[lowrisc-dev] Re: [sw-dev] Is a de facto standard memory map helpful or harmful?

Arnd Bergmann arnd at arndb.de
Wed Jul 13 15:55:16 BST 2016

On Wednesday, July 13, 2016 3:03:59 PM CEST Alex Bradbury wrote:
> On 13 July 2016 at 14:38, Arnd Bergmann <arnd at arndb.de> wrote:
> > The main problem for operating systems is to have the kernel run at
> > a nonconstant physical address. On ARM Linux, we work around this by
> > patching every call to phys_to_virt() and virt_to_phys() at early
> > boot time as soon as we have detected the start of RAM.
> >
> > This works fine for the most part, but there are a couple of downsides:
> >
> > (snip)
> Thanks for sharing your experience here Arnd - I'm glad someone with
> considerable kernel experience has chimed in. Would having a CSR
> (RISC-V control register) that contains the base physical address be
> an effective solution to avoid the need for function patching?

The patching is done purely for performance reasons, the implementation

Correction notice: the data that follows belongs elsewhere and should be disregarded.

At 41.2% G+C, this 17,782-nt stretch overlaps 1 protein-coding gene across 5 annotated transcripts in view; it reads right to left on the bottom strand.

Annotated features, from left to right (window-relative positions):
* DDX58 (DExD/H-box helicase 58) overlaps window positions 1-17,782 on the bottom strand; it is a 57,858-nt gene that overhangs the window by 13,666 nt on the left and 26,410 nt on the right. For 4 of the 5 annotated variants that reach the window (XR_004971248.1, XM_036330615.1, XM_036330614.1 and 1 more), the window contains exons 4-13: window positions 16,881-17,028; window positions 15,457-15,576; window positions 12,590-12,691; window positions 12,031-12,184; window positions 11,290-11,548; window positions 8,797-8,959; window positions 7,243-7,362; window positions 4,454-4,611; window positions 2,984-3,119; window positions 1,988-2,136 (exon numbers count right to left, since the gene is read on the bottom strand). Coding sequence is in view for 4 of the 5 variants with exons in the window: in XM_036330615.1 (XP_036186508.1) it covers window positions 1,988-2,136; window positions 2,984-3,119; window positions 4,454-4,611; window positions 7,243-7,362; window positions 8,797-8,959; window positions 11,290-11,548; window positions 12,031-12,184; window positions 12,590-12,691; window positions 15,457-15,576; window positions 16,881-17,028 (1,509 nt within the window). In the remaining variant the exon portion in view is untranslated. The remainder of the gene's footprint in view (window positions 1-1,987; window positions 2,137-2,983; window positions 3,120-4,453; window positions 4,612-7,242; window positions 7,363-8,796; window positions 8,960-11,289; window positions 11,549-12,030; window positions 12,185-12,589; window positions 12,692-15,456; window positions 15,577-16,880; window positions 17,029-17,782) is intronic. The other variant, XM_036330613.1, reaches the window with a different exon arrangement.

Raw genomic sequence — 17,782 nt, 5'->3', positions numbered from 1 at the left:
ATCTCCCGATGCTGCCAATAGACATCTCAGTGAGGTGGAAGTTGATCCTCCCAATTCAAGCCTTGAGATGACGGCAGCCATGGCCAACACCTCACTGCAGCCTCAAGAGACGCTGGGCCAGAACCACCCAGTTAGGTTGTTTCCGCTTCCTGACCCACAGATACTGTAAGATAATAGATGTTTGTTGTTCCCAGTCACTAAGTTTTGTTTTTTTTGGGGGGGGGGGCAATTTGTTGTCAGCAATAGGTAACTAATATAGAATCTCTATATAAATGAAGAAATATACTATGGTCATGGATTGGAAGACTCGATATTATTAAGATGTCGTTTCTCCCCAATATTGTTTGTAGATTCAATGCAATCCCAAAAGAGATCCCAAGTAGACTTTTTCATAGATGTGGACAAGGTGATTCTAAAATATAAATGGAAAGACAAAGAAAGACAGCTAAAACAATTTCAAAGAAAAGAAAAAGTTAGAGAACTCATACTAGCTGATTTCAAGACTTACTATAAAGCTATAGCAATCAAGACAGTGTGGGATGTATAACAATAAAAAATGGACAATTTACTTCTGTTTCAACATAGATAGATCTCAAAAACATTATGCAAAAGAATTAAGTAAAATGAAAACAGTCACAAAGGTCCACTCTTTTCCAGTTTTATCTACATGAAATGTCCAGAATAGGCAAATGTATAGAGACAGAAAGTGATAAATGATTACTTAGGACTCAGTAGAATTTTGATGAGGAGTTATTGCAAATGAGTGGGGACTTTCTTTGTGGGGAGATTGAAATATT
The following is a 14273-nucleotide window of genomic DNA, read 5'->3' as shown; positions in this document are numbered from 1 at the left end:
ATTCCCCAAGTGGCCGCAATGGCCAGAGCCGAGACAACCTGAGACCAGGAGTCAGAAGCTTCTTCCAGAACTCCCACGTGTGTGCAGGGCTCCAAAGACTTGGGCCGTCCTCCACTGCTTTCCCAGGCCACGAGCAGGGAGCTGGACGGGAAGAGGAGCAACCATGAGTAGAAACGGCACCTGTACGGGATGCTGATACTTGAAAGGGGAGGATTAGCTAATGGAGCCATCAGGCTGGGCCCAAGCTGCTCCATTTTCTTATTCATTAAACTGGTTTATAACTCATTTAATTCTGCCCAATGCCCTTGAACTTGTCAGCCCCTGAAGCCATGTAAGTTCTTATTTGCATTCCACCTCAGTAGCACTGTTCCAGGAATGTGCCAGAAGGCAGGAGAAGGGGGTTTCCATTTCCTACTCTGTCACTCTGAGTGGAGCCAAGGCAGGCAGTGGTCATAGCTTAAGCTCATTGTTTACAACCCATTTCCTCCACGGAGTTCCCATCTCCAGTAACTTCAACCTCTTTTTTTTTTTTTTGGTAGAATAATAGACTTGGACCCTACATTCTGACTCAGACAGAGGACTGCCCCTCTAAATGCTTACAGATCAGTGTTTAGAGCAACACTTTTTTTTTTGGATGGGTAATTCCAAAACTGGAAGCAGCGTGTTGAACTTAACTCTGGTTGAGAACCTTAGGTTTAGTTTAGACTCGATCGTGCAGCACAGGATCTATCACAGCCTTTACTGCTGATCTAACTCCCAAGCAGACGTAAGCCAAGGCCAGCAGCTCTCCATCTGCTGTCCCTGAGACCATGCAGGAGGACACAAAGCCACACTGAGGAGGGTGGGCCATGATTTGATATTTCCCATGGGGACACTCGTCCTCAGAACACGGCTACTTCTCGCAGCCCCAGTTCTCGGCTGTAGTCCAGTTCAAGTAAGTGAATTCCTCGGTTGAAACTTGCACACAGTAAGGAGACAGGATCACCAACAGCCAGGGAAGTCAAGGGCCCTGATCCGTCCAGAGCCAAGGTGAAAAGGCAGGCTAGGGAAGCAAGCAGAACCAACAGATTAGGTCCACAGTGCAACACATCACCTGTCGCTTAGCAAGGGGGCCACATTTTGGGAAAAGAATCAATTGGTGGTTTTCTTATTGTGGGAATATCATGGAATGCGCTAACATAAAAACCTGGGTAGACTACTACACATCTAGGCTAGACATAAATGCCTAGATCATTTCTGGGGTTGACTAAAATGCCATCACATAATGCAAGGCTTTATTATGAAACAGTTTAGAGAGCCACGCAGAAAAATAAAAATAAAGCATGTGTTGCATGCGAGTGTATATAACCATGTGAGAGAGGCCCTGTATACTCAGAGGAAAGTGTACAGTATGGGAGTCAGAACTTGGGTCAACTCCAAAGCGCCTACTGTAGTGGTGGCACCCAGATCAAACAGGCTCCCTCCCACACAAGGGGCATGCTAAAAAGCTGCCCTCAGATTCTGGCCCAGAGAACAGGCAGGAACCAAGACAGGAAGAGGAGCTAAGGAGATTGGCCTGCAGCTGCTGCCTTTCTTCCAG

of virt_to_phys() is expected to be a single instruction adding an
immediate value on ARM rather than loading a global 32-bit variable and
adding that.

This means using a CSR only helps if that makes it substantially faster
than reading from cached memory.

I'm actually not convinced that there is much need for the patching
to start with, the most common operations that need the translation
(page table updates, DMA setup, task switching, ...) are not in the
extreme hot path, and it may have been done just to ensure that there
could not be a performance regression at the point when we started
allowing a single kernel binary to run on variable RAM addresses.

Then again, all other architectures seem to use a constant value,
so maybe the runtime overhead is bigger than I think.


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